So, all Israel will be saved, Paul says.  We know that’s to come and we believe it to come in the time known as the great tribulation.  At that time, also, it says in Revelation 7, “There will be so many Gentiles saved they will be unable to be counted.  And innumerable hosts from every people, tongue, tribe and nation across the globe.”  So, you have the nation of Israel redeemed. 

You have worldwide Gentile salvation and when the kingdom of God comes into the hearts of men, internally, then it will realize its full fulfillment, externally, as Christ reigns on the earth for a thousand years in the millennium, spoken of in Revelation 20.  And so, when we talk about the full fulfillment of the kingdom, we mean that kingdom which comes to pass on the earth both internally, that is in the hearts of believing people, and externally, as Christ rules and reigns as King on the earth.

Now, there were some.  There was a remnant who received the King internally.  And there are today those who receive the King internally.  But someday there will be a massive response, and when the kingdom comes internally at the level that it does in the tribulation time, then it will come externally in the wonderful millennial reign of Christ on the earth for a thousand years. 

But what happens in the middle?  What happens between now and then?  This is the period that some theologians have called “The Parenthesis.”  Some have called it “The Interim.”  Some have called it the “Interregnum.”  But it is a period that is not seen in the Old Testament.  And so, Jesus calls it the mystery.  That is that which was hidden from time past. 

They didn’t see this period of time.  That’s why you have to have chapter 13 because they had no teaching on what it would be like.  And so, in chapter 13, you have a series of eight parables from verse 1 on to verse 52, and in those parables…listen now…Jesus describes the interim period.  He describes that parenthesis in which we live.  We’re in that period.  And that is what makes this so profound for us, because if we can understand what Jesus says about this period, then we can understand how to be about doing what He wants done in this period, you see?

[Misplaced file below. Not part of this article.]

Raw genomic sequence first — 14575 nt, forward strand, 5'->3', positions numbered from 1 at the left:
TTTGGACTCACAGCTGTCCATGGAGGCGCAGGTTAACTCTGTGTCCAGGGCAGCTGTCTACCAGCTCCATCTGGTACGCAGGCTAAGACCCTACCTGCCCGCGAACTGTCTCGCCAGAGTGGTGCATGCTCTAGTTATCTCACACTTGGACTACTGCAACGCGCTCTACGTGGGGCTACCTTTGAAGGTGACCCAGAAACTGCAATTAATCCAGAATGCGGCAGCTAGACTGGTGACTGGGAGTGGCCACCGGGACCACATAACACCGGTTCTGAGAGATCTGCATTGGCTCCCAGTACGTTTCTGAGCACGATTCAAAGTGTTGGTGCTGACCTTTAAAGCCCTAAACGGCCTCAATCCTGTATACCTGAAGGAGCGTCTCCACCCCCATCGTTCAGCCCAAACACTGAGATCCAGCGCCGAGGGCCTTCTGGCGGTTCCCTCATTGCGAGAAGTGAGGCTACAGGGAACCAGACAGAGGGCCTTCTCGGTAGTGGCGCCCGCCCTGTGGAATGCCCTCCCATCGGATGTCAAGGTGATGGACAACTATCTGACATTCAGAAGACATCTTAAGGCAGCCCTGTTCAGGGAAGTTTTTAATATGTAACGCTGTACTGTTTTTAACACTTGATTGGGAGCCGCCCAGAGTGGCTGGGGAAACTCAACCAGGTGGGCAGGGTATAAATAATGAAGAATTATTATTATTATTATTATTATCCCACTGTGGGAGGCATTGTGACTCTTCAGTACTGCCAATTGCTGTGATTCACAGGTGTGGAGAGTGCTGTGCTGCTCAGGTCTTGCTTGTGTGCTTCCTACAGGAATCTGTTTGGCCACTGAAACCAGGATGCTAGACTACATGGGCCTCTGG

We need to understand chapter 13 because it’s talking about our time, our period.  What it will be like when the King has been rejected and the kingdom postponed until He comes again to set up His kingdom.  What’s it going to be like?  This describes…believe me; it describes Christianity in 1982 to the very tee.  It’s amazing.  Our Lord said it would be this way, and each of the parables discovers another facet of this period and you’ll see how they perfectly parallel our time. 

Now, we call this the mystery form of the kingdom, the mystery form.  And by that we don’t mean that it’s a sort of a clandestine secretive thing.  Mystery simply means something that was hidden and is now revealed.  That’s the biblical use of the term.  And we’ll see more about that next week.  But it means that this is something they didn’t see in the Old Testament.  This was something they didn’t know.  They only saw the Messiah coming and setting up His kingdom.

Now there were a few subtle little hints that there might be something going on in there, but they never got a description of it.  They just saw the Messiah coming and establishing His kingdom internally and externally.  They didn’t see this period.  And so we call it the mystery form, that which was hidden from the past.  And it is a period of time…mark this carefully…when the kingdom goes on with the King being absent.